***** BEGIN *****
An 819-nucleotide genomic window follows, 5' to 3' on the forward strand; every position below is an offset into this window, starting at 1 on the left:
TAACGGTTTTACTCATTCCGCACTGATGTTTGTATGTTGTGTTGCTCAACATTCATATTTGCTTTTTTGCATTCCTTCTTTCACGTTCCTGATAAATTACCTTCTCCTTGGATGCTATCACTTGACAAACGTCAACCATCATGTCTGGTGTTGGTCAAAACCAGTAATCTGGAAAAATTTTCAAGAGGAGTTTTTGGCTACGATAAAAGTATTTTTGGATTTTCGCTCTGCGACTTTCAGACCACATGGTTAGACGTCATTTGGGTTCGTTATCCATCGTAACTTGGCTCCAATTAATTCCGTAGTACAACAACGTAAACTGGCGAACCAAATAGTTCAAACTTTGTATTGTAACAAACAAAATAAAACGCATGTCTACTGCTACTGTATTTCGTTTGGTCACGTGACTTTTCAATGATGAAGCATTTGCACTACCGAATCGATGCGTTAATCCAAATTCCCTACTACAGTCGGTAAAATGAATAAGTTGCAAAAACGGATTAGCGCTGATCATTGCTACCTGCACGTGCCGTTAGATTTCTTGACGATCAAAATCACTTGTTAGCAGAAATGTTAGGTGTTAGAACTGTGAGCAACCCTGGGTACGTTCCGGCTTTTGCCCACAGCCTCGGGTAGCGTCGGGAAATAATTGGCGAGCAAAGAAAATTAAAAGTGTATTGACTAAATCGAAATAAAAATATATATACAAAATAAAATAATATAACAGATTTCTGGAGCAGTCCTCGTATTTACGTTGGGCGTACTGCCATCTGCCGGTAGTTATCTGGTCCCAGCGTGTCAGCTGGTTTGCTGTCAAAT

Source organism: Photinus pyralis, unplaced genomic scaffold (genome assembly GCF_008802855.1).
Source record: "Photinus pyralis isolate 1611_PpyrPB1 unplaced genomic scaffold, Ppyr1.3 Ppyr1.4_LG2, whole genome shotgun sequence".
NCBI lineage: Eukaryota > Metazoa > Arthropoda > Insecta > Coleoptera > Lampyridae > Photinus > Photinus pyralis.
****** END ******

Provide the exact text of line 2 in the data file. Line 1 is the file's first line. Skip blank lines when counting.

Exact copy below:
TAACGGTTTTACTCATTCCGCACTGATGTTTGTATGTTGTGTTGCTCAACATTCATATTTGCTTTTTTGCATTCCTTCTTTCACGTTCCTGATAAATTACCTTCTCCTTGGATGCTATCACTTGACAAACGTCAACCATCATGTCTGGTGTTGGTCAAAACCAGTAATCTGGAAAAATTTTCAAGAGGAGTTTTTGGCTACGATAAAAGTATTTTTGGATTTTCGCTCTGCGACTTTCAGACCACATGGTTAGACGTCATTTGGGTTCGTTATCCATCGTAACTTGGCTCCAATTAATTCCGTAGTACAACAACGTAAACTGGCGAACCAAATAGTTCAAACTTTGTATTGTAACAAACAAAATAAAACGCATGTCTACTGCTACTGTATTTCGTTTGGTCACGTGACTTTTCAATGATGAAGCATTTGCACTACCGAATCGATGCGTTAATCCAAATTCCCTACTACAGTCGGTAAAATGAATAAGTTGCAAAAACGGATTAGCGCTGATCATTGCTACCTGCACGTGCCGTTAGATTTCTTGACGATCAAAATCACTTGTTAGCAGAAATGTTAGGTGTTAGAACTGTGAGCAACCCTGGGTACGTTCCGGCTTTTGCCCACAGCCTCGGGTAGCGTCGGGAAATAATTGGCGAGCAAAGAAAATTAAAAGTGTATTGACTAAATCGAAATAAAAATATATATACAAAATAAAATAATATAACAGATTTCTGGAGCAGTCCTCGTATTTACGTTGGGCGTACTGCCATCTGCCGGTAGTTATCTGGTCCCAGCGTGTCAGCTGGTTTGCTGTCAAAT